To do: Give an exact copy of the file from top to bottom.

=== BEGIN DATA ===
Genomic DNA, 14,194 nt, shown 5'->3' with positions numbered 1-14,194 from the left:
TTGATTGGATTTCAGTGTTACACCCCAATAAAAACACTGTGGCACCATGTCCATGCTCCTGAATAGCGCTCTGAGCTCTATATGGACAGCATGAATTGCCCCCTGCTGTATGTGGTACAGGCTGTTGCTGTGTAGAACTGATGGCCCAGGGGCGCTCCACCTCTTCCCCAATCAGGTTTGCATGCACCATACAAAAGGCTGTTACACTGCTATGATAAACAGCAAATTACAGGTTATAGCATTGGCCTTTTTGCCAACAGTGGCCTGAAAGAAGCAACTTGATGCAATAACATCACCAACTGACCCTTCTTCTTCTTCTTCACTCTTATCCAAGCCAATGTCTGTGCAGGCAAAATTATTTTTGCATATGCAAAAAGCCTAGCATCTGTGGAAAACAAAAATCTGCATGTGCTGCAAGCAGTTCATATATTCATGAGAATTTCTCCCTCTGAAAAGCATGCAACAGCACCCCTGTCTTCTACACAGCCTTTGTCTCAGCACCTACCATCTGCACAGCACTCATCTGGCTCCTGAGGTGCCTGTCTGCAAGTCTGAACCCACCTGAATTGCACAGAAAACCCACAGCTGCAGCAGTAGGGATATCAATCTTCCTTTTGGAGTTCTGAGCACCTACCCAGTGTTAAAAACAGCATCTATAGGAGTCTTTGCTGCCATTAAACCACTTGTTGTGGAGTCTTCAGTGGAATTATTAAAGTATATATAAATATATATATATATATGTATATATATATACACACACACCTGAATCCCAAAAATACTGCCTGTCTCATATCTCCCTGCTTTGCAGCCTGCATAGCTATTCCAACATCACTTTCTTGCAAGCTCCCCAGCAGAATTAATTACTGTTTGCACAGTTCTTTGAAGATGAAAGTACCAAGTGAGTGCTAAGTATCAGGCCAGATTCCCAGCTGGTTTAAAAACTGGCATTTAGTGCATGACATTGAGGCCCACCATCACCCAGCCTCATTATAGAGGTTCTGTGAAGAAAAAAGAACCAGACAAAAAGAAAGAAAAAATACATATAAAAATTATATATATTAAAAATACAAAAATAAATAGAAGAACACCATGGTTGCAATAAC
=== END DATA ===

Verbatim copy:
Genomic DNA, 14,194 nt, shown 5'->3' with positions numbered 1-14,194 from the left:
TTGATTGGATTTCAGTGTTACACCCCAATAAAAACACTGTGGCACCATGTCCATGCTCCTGAATAGCGCTCTGAGCTCTATATGGACAGCATGAATTGCCCCCTGCTGTATGTGGTACAGGCTGTTGCTGTGTAGAACTGATGGCCCAGGGGCGCTCCACCTCTTCCCCAATCAGGTTTGCATGCACCATACAAAAGGCTGTTACACTGCTATGATAAACAGCAAATTACAGGTTATAGCATTGGCCTTTTTGCCAACAGTGGCCTGAAAGAAGCAACTTGATGCAATAACATCACCAACTGACCCTTCTTCTTCTTCTTCACTCTTATCCAAGCCAATGTCTGTGCAGGCAAAATTATTTTTGCATATGCAAAAAGCCTAGCATCTGTGGAAAACAAAAATCTGCATGTGCTGCAAGCAGTTCATATATTCATGAGAATTTCTCCCTCTGAAAAGCATGCAACAGCACCCCTGTCTTCTACACAGCCTTTGTCTCAGCACCTACCATCTGCACAGCACTCATCTGGCTCCTGAGGTGCCTGTCTGCAAGTCTGAACCCACCTGAATTGCACAGAAAACCCACAGCTGCAGCAGTAGGGATATCAATCTTCCTTTTGGAGTTCTGAGCACCTACCCAGTGTTAAAAACAGCATCTATAGGAGTCTTTGCTGCCATTAAACCACTTGTTGTGGAGTCTTCAGTGGAATTATTAAAGTATATATAAATATATATATATATATGTATATATATATACACACACACCTGAATCCCAAAAATACTGCCTGTCTCATATCTCCCTGCTTTGCAGCCTGCATAGCTATTCCAACATCACTTTCTTGCAAGCTCCCCAGCAGAATTAATTACTGTTTGCACAGTTCTTTGAAGATGAAAGTACCAAGTGAGTGCTAAGTATCAGGCCAGATTCCCAGCTGGTTTAAAAACTGGCATTTAGTGCATGACATTGAGGCCCACCATCACCCAGCCTCATTATAGAGGTTCTGTGAAGAAAAAAGAACCAGACAAAAAGAAAGAAAAAATACATATAAAAATTATATATATTAAAAATACAAAAATAAATAGAAGAACACCATGGTTGCAATAAC